At one extreme, I am reminded of the way in which the 40 martyrs of England and Wales who were canonised in 1970 were chosen. They were not chosen for outstanding sanctity, but as a representative group from the Catholic life of our land e.g. a mother of a family from York, a nobleman from Arundel, a Jesuit lay brother, a priest and religious – from Rome as well as from Valladolid: there was room for all of them in this family of saints. Indeed Francis de Sales also explained this when he showed how true devotion can be accommodated to many circumstances and duties. But he also suggested that the solitary life of a Carthusian is not suited for a Bishop, and that married people cannot practise the poverty of a Capuchin! Rather he suggests, true devotion adorns and beautifies any state of life.
So this comes back to the central question in the gospel – what must we do? So not necessarily looking for radical change in our lives, but seeing what is there, and examining it carefully. Perhaps the counsel of the Baptist to the tax collectors and the soldiers can have an echo in our own lives – not wanting to change everything, but searching for true devotion.
“Love God, and love your neighbour as yourselves” is the answer our Lord gives to a similar question – “what is the greatest commandment”? But applying that in practice is the hard bit! At Christmas time great demands are made on our charity, and it is easy to feel that material goods are the answer to everything. Yet while charitable donations are worthwhile and often appreciated, time spent helping and caring for others is perhaps even more important, while time spent in pray is perhaps the most important, as it helps to root us in right thoughts and deeds. There is no time like the present to consider praying for our family, friends and neighbours: you may also feel that our wider country, our leaders, and the many billions of our neighbours around the world – deserve our prayers at this time as well.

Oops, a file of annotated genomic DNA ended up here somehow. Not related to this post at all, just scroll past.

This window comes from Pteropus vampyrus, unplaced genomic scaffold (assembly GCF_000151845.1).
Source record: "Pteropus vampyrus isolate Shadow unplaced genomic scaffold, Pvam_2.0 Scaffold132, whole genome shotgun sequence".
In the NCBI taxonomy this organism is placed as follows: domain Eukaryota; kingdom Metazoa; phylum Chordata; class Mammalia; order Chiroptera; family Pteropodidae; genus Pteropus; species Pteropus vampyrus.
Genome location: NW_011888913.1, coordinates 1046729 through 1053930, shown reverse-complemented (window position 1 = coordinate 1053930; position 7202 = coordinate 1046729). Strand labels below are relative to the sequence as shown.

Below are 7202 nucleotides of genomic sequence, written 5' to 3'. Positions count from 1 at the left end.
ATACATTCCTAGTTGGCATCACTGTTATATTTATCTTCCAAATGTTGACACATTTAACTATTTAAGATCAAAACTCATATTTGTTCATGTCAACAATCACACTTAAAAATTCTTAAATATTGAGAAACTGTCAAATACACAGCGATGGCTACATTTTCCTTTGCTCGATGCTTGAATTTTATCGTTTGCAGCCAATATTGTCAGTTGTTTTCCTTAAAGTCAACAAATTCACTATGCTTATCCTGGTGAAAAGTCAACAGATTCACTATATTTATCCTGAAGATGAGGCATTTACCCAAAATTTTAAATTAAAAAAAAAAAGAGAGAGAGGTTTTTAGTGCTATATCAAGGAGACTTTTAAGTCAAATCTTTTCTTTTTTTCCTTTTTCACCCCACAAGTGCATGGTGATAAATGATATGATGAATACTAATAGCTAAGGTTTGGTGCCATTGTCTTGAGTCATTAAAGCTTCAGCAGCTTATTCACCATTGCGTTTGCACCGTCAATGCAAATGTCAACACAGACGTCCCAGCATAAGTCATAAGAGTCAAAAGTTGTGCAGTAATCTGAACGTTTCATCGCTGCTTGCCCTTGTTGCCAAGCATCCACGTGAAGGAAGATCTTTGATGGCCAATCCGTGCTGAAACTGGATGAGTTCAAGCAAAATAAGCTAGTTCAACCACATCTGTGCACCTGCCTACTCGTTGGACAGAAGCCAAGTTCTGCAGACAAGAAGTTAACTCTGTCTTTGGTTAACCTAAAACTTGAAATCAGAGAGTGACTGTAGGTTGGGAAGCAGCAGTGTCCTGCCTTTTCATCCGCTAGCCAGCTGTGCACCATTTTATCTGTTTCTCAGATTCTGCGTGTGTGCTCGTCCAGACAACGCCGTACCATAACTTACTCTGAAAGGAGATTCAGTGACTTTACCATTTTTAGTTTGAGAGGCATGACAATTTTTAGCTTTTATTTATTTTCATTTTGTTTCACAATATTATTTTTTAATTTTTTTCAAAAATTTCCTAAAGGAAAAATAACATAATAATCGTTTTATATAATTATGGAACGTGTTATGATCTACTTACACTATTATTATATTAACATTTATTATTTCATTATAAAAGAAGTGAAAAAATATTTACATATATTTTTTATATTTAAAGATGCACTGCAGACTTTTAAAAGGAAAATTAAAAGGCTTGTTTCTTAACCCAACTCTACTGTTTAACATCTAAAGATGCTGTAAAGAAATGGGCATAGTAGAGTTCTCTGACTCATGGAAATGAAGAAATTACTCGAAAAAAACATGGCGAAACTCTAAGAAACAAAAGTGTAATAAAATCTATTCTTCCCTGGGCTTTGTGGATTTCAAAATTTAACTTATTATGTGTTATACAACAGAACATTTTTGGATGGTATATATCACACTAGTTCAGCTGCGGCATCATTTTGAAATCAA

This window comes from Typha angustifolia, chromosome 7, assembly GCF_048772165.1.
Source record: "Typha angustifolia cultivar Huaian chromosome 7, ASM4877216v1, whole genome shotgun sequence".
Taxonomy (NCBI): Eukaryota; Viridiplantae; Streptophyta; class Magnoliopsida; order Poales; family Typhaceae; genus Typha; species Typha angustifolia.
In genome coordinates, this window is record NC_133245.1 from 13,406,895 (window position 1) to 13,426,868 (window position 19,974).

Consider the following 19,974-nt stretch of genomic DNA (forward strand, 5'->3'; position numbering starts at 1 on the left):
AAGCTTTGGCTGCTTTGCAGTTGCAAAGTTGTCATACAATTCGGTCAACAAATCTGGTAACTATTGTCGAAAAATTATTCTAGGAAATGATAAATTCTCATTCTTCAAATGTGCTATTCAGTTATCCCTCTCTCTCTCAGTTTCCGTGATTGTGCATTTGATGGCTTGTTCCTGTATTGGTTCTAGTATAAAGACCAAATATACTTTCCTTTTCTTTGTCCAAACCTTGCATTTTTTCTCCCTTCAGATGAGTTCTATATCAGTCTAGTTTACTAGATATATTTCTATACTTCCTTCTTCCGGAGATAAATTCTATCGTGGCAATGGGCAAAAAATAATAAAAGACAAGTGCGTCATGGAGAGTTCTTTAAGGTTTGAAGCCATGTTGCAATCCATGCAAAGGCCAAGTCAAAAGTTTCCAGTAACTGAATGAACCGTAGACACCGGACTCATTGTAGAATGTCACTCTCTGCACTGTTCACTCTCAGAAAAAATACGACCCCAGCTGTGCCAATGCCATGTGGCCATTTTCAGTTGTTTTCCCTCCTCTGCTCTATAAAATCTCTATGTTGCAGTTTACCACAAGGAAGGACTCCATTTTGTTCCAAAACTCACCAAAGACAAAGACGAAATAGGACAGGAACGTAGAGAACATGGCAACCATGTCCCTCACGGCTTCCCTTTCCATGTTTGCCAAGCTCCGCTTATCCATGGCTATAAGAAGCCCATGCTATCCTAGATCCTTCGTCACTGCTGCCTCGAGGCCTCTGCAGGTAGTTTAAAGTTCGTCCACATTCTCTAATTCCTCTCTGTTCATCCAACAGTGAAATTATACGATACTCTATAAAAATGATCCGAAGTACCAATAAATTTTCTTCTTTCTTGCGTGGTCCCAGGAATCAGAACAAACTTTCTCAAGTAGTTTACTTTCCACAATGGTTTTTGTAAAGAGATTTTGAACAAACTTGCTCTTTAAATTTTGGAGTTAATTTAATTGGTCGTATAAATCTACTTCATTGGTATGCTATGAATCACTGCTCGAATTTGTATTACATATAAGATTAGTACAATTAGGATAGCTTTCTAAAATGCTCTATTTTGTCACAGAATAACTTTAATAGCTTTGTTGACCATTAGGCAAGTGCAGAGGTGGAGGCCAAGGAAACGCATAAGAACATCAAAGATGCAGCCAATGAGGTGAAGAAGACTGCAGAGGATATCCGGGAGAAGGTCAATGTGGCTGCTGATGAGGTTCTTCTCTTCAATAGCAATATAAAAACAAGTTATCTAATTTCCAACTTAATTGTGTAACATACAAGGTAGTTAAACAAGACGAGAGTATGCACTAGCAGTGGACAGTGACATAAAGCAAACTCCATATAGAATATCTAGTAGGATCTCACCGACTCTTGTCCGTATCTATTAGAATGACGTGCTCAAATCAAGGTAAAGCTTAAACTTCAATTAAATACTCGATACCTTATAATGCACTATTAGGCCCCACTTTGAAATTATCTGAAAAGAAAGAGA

Marina, by TS Eliot.
Quis hic locus, quae regio, quae mundi plaga?
What seas what shores what grey rocks and what islands
What water lapping the bow
And scent of pine and the woodthrush singing through the fog
What images return
O my daughter.
Those who sharpen the tooth of the dog, meaning
Those who glitter with the glory of the hummingbird, meaning
Those who sit in the sty of contentment, meaning
Those who suffer the ecstasy of the animals, meaning
Are become insubstantial, reduced by a wind,
A breath of pine, and the woodsong fog
By this grace dissolved in place
What is this face, less clear and clearer
The pulse in the arm, less strong and stronger—
Given or lent? more distant than stars and nearer than the eye
Whispers and small laughter between leaves and hurrying feet
Under sleep, where all the waters meet.
Bowsprit cracked with ice and paint cracked with heat.
I made this, I have forgotten
The rigging weak and the canvas rotten
Between one June and another September.
Made this unknowing, half conscious, unknown, my own.
The garboard strake leaks, the seams need caulking.
This form, this face, this life
Living to live in a world of time beyond me; let me
Resign my life for this life, my speech for that unspoken,
The awakened, lips parted, the hope, the new ships.
What seas what shores what granite islands towards my timbers
And woodthrush calling through the fog